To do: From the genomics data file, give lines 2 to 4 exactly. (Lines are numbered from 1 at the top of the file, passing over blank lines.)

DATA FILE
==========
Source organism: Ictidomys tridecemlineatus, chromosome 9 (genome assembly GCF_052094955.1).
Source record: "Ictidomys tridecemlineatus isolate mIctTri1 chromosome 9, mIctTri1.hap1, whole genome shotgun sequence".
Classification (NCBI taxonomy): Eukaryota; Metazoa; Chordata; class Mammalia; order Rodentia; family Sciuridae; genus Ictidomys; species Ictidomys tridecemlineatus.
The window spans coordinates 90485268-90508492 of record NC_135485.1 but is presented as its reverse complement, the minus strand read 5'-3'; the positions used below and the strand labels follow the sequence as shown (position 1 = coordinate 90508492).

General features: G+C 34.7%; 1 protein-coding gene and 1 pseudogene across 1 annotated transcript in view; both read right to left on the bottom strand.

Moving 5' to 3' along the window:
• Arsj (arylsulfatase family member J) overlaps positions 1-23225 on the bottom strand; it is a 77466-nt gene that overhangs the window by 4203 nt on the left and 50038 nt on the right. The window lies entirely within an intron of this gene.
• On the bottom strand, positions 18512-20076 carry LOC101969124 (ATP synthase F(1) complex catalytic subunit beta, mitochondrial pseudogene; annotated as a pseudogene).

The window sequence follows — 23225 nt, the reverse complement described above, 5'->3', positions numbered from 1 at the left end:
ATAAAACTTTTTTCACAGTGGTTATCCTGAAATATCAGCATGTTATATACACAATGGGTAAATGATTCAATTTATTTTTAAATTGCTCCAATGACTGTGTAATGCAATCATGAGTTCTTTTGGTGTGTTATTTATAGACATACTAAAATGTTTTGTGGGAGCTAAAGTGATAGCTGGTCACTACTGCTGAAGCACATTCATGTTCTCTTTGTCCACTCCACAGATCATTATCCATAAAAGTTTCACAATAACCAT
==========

Source record: "Ictidomys tridecemlineatus isolate mIctTri1 chromosome 9, mIctTri1.hap1, whole genome shotgun sequence".
Classification (NCBI taxonomy): Eukaryota; Metazoa; Chordata; class Mammalia; order Rodentia; family Sciuridae; genus Ictidomys; species Ictidomys tridecemlineatus.
The window spans coordinates 90485268-90508492 of record NC_135485.1 but is presented as its reverse complement, the minus strand read 5'-3'; the positions used below and the strand labels follow the sequence as shown (position 1 = coordinate 90508492).